Andrew Zhu

That Art Thing on Locust


Project Timespan

One day – December 15th 2020


I hold some treasured memories made while at Penn. Anyone who has been to Penn’s campus and walked along Locust Walk will have seen the famous Covenant sculpture by Alexander Lieberman, a sculpture known colloquially on campus as the “Dueling Tampons.” One day, I happened to be browsing the web and came across a 3D model of this sculpture by Ben Bernstein on GrabCAD.

As the holidays were coming up, I thought making a tabletop display model would be a nice present for my brother, himself a Penn alum.

Project Overview

This project took only a few hours, not counting the 3D printing time, so there isn’t really much to expand upon!


1. Sculpture Background

2. Converting the Design

3. 3D Printing and CNC Routing

4. Final Results


1. Sculpture Background

During all my years on campus, walking, running, or biking past the sculpture on a daily basis, I had no idea of who, when, or why this sculpture was created. But here is the backstory:

In the 1960s, the University of Pennsylvania began construction of a “superblock” of dormitories from 38th to 40th street that would eventually become Rodin, Harrison, and Harnwell Houses. At the time, a piece of legislation entitled the “One Percent of Art” was in place, requiring 1% of construction costs to be used for purchase of public art for display. Therefore, with the development of these campus buildings, Penn commissioned the Ukrainian-American Alexander Liberman for a sculpture overseeing Locust Walk.

Standing 50 feet tall and constructed of iron painted over with red enamel, the work of art was entitled Covenant, a term that many students found ironic given how the University had obtained the land – potentially displaced many long-time West Philly residents.

In the years since it was first installed in 1975, the sculpture has since obtained a new nickname, “Duelling Tampons,” for obvious reasons. I personally see the word “ART” written out by the sculpture when viewed from different angles, though I am not sure if this was intended by the artist.

2. Converting the Design

The original .stl file incorporated a thin base that I opted not to retain, as I wanted to set the sculpture atop a wooden base instead. All it took was a few modifications in Fusion 360. I also modeled the design of the base in Fusion 360 as well, using the thickness (3/4″) of some scrap maple wood I had on hand.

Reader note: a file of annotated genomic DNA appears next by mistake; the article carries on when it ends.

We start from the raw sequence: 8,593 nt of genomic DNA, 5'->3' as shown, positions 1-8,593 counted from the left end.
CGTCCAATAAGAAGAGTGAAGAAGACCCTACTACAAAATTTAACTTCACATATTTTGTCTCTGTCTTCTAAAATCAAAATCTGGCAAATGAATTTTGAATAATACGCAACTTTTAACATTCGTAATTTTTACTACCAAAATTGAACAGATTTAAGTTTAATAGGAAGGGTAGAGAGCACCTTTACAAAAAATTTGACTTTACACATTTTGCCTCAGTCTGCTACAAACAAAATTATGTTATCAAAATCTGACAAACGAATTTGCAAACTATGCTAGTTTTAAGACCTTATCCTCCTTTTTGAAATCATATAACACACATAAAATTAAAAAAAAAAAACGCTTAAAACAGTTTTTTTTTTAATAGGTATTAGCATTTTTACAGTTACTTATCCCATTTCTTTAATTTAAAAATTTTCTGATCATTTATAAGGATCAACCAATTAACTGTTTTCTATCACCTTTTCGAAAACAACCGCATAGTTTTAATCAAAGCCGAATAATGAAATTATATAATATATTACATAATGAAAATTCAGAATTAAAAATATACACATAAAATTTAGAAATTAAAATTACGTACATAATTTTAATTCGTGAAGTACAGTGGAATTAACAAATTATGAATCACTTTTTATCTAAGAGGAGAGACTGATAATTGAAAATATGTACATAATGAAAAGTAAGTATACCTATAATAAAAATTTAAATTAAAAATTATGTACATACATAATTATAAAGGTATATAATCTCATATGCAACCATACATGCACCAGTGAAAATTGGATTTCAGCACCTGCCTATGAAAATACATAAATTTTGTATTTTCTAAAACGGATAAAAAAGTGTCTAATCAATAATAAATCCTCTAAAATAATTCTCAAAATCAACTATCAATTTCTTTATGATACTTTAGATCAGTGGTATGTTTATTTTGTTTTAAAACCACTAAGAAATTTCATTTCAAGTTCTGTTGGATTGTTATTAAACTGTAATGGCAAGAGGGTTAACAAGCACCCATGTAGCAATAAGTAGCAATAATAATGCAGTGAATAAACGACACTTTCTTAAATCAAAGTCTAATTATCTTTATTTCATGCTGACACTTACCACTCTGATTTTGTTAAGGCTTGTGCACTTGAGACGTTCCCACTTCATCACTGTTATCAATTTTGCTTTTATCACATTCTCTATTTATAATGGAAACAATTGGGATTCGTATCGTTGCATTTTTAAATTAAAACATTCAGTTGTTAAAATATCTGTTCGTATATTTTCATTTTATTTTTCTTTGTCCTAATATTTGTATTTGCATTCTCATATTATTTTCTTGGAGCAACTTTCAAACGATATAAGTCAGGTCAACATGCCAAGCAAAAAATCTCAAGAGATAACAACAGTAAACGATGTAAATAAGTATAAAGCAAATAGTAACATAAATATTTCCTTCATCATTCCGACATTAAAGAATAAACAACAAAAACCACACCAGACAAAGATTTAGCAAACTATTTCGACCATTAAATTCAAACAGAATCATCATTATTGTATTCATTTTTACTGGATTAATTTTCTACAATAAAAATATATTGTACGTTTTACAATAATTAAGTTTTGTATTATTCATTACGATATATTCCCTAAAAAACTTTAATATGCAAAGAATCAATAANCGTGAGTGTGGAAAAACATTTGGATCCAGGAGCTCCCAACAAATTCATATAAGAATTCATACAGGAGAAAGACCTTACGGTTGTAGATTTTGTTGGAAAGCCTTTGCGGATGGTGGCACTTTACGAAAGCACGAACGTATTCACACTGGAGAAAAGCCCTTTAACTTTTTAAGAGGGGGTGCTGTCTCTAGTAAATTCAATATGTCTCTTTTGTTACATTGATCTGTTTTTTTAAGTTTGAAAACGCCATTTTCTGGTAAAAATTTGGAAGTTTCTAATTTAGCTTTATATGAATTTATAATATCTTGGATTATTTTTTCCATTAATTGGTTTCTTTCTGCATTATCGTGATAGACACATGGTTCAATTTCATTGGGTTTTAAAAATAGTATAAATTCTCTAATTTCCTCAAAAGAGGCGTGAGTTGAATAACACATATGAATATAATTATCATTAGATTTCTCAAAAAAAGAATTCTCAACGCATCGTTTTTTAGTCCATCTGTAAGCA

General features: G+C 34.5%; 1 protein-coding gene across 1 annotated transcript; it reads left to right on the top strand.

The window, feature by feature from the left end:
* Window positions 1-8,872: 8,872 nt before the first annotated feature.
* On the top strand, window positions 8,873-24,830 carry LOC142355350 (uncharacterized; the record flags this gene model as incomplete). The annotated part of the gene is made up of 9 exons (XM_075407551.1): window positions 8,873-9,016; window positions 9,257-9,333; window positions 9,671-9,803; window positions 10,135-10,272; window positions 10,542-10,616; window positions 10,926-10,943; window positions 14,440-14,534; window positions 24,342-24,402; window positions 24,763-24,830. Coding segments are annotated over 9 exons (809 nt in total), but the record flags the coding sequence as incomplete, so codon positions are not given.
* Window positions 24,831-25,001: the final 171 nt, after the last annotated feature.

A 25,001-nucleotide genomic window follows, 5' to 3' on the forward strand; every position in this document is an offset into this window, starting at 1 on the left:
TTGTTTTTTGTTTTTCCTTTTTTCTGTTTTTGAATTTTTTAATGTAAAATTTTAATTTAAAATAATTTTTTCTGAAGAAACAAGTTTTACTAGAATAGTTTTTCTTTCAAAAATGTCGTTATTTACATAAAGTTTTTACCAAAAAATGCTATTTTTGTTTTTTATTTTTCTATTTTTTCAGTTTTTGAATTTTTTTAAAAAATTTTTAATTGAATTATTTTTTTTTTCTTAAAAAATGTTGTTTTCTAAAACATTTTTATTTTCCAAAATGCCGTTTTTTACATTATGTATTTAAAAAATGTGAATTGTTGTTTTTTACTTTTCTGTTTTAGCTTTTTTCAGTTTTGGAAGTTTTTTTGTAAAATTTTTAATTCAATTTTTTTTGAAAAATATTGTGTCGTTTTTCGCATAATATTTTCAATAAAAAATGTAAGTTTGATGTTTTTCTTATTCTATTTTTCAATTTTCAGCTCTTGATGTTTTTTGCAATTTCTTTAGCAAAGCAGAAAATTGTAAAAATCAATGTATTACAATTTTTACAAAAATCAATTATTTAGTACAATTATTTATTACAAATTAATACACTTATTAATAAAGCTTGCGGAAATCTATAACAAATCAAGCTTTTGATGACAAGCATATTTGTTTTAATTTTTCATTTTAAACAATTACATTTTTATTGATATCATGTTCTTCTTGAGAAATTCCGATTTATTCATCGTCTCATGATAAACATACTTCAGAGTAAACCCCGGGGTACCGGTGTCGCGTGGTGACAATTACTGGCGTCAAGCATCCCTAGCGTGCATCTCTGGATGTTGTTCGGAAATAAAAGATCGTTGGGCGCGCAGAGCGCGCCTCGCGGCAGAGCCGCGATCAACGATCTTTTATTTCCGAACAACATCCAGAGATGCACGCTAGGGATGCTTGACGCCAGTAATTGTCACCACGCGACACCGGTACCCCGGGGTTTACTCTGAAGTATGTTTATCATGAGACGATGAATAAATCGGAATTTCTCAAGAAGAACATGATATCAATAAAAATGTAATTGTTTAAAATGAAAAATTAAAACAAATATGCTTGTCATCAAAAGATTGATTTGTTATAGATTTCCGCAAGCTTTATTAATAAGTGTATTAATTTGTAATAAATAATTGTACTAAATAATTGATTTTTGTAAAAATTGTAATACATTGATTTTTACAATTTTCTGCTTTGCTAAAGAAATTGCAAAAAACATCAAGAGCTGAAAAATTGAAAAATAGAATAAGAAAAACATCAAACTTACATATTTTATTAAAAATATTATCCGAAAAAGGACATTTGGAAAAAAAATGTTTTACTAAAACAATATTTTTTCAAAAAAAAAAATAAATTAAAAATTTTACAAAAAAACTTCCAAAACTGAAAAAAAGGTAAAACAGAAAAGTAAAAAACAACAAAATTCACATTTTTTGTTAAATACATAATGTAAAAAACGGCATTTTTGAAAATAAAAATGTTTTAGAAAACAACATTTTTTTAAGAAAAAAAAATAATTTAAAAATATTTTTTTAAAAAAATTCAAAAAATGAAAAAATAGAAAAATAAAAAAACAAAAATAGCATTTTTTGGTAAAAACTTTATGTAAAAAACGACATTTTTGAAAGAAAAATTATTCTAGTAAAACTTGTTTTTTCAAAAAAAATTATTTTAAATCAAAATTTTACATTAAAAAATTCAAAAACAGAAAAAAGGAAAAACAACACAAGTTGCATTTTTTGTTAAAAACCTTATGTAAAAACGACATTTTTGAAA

I scaled the model so it nicely fit a base that I machined to 6″ in diameter. I added in an informational plate with the name of the artist, title of the sculpture, and year of completion.

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3. 3D Printing and CNC Routing

I 3D printed the sculpture at the school library. There was red PLA filament available, but I felt that the color was too muted in comparison to the vibrant red of the actual sculpture. So, I took the long way around – I primed the 3D print, then painted it bright red, then sealed it with a few coats of spray polyacrylic.

CNC routing was a more straightforward process, as I used a small ball nose bit to route out the recesses for the informational plate and the two circular holes where the statue contacted the ground. Then, a large end mill bit was used to route out the base. An engraving V bit was used for the plate – I used 1/8″ spare bubinga for this purpose, which added some color contrast with the maple.

4. Final Results

Although I did not have the foresight to take proper final images of the project before I sent it out to my brother, I did snap this shot of the model sitting on my bedroom dresser, along with some other projects I had previously made.

Also present in this photo is a laser cut seal of the University of Pennsylvania, a 3D printed self-portrait bust in the Classical style, a laser cut topographic map of University City, and a CNC routed Penn coaster. Surprisingly, I have written up a post on each of these projects!

Lessons Learned & Improvements

For a one-day project, the final result was quite successful, though in the nearly two years since project completion, I have many ideas for improvement:

1. 3D PLA Filament: Choosing a better, brighter red filament would obviate the need to prime, sand, and paint the print.

2. Base Thickness: While I only had 3/4″ maple on hand, I think a thinner woodstock of 3/8″ to 1/2″ would look better for display purposes.

3. Finishing: The end result is rougher than I would like in that filament layers are readily apparent. This issue can be solved either through printing with smaller layer height or sanding down the lines after 3D printing.

4. Simplification: I did like the look of the informational plate at first, but now I would tend towards abstraction by removing the plate altogether.

5. Complication: On the other hand, it would be neat to make an accurate miniature model of Locust Walk, including the serpentine paved brick, grass and trees, lampposts, benches, and even pedestrians. Not feasible in one day, of course!

6. Materials: The simplicity of geometric shapes lends itself to handbuilding the sculpture in clay or creating plaster moulds for casting in concrete or clay slip.


It’s nice to mix in the quick and easy one-off, one-day projects once in a while. Perhaps I should consider printing other well-known sculptures on Penn’s campus, such as the LOVE sculpture or the Button?